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Light switches that can be paired together wirelessly

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  • Light switches that can be paired together wirelessly

    I have 3 simple light switches now each controlling a single light fixture. Wiring them together is not possible. Looking for new light switches that "talk" to each other and when I flip one of them the other two act the same way. This is in a house that is not under HS3 control. So looking for a stand alone solution.

  • #2
    Originally posted by risquare View Post
    I have 3 simple light switches now each controlling a single light fixture. Wiring them together is not possible. Looking for new light switches that "talk" to each other and when I flip one of them the other two act the same way. This is in a house that is not under HS3 control. So looking for a stand alone solution.
    Standalone would be Insteon switches.

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    • #3
      Stand Alone can be WiFi, as long as you have a data connection you can group and associate them.
      If you don;t have data then you can look at RF433 solutions.

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      • #4
        Originally posted by simplextech View Post
        Standalone would be Insteon switches.
        Or UPB.

        While linking is easy to do with a capable system, the infrastructure to implement such a system will require some effort and will not be inexpensive.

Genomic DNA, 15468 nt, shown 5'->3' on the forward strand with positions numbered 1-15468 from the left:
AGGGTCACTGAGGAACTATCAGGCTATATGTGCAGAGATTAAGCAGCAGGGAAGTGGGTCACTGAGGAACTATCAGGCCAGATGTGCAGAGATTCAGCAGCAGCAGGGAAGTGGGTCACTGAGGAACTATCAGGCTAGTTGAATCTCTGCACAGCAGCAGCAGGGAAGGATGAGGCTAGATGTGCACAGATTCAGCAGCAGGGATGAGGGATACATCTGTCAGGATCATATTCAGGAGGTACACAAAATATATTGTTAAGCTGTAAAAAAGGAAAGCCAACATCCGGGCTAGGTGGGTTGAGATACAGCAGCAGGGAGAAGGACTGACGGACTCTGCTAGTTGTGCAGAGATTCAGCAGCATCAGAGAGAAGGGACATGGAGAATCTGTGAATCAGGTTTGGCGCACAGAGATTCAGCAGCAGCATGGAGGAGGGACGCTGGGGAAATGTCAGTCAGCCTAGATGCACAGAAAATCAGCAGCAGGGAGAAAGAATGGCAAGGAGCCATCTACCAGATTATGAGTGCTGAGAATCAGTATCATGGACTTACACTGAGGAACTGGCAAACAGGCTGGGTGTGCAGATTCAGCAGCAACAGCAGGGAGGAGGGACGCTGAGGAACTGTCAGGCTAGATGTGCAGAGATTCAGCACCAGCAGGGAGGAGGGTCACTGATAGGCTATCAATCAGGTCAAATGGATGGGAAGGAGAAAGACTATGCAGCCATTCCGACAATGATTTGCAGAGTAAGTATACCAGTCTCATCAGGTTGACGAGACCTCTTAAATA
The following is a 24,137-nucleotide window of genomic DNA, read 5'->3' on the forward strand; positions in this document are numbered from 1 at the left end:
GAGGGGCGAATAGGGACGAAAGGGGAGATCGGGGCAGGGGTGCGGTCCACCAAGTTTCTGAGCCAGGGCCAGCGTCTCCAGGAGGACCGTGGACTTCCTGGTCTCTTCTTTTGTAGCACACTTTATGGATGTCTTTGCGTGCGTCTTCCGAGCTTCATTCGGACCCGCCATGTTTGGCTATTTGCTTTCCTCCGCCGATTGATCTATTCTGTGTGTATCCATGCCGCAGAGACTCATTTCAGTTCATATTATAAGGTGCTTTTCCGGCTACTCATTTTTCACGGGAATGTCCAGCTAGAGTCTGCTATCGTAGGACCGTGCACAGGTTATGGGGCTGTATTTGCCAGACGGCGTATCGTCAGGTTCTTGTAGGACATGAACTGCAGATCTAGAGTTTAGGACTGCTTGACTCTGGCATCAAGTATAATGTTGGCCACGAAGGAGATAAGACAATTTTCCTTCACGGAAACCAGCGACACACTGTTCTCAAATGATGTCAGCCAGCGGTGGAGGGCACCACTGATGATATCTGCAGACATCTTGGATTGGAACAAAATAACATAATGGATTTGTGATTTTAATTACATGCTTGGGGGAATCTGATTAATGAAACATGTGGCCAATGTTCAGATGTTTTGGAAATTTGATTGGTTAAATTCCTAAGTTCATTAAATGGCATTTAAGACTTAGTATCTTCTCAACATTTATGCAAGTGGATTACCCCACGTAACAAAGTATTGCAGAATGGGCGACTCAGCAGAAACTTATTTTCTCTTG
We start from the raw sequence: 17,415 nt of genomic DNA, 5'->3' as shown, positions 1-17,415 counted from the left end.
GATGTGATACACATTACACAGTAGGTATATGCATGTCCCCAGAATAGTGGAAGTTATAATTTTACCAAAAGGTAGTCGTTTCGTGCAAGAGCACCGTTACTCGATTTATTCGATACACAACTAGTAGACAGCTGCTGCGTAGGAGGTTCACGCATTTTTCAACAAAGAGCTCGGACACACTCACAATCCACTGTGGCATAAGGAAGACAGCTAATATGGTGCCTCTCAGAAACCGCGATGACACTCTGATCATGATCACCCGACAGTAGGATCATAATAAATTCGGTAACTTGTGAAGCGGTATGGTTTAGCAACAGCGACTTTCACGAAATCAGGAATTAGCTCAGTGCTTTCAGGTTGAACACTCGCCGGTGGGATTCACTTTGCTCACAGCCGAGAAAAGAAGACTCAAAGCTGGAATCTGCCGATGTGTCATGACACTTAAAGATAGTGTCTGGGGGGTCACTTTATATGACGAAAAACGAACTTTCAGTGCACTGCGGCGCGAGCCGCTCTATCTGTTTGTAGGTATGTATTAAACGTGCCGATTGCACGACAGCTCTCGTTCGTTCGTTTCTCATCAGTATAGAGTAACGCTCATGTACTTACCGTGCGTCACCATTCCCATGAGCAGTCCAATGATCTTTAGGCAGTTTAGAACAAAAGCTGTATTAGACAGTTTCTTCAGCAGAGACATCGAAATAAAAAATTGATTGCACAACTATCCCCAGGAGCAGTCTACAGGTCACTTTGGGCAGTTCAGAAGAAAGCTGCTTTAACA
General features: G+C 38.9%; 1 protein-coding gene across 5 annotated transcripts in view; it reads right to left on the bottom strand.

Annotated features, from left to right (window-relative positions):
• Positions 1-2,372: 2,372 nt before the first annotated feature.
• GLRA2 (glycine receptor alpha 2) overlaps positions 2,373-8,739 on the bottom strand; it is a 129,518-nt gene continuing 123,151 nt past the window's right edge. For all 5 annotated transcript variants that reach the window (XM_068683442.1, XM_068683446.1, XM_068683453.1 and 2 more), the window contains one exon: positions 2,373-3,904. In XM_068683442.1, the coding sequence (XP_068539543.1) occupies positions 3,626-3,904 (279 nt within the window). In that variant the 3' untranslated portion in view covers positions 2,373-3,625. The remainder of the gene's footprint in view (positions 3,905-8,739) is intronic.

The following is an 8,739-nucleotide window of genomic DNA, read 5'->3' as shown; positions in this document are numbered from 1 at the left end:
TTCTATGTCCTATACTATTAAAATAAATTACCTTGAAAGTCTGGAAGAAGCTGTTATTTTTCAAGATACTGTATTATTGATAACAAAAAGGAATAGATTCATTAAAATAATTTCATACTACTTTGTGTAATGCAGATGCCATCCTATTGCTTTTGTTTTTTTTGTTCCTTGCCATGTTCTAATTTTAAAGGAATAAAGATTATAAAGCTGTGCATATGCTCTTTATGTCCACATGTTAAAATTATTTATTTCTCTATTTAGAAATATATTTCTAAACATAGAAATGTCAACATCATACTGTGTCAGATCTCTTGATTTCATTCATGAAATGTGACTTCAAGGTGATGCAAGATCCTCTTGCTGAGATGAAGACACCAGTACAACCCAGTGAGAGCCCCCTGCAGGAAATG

Mike____________________________________________________________ __________________
        HS3 Pro Edition 3.0.0.548

        HW: Stargate | NX8e | CAV6.6 | Squeezebox | PCS | WGL 800RF, Rain8Net+ | RFXCOM | QSE100D | Vantage Pro | Green-Eye | X10: XTB-232, -IIR | Edgeport/8 | Way2Call | Ecobee3

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        • #5
          WS-200 using group 2 association should do this. The whole reason for adding the group 2 association was so the dimmers and switches in multi-way configurations, (i.e. 3-way,4-way, etc) would still work if the HS3 controller was down. You would probably need a controller to set this up. As mentioned it would be a little costly.

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          • #6
            You buy 3 insteon switches and configure the links local. No controller necessary. I think you can do the exact same with UPB but not sure as I've never messed with UPB.

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            • #7
              Thanks to all who responded. I'd be more interested to do the trick with WiFi switches if possible. Yes, there is WiFi network in the house.

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              • #8
                Using UPB might be easier than I expected. Take a look at PCS Lighting's SimpleWorx switches. It looks like you can do it with just three switches (~$50-60 each). No other hardware required. . . .As long as the task doesn't "evolve" into a full automation project.
                http://www.pcslighting.com/simplewor...echnical-specs
                https://www.newegg.com/p/09H-00PU-00034
                Mike____________________________________________________________ __________________
                HS3 Pro Edition 3.0.0.548

                HW: Stargate | NX8e | CAV6.6 | Squeezebox | PCS | WGL 800RF, Rain8Net+ | RFXCOM | QSE100D | Vantage Pro | Green-Eye | X10: XTB-232, -IIR | Edgeport/8 | Way2Call | Ecobee3

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                • #9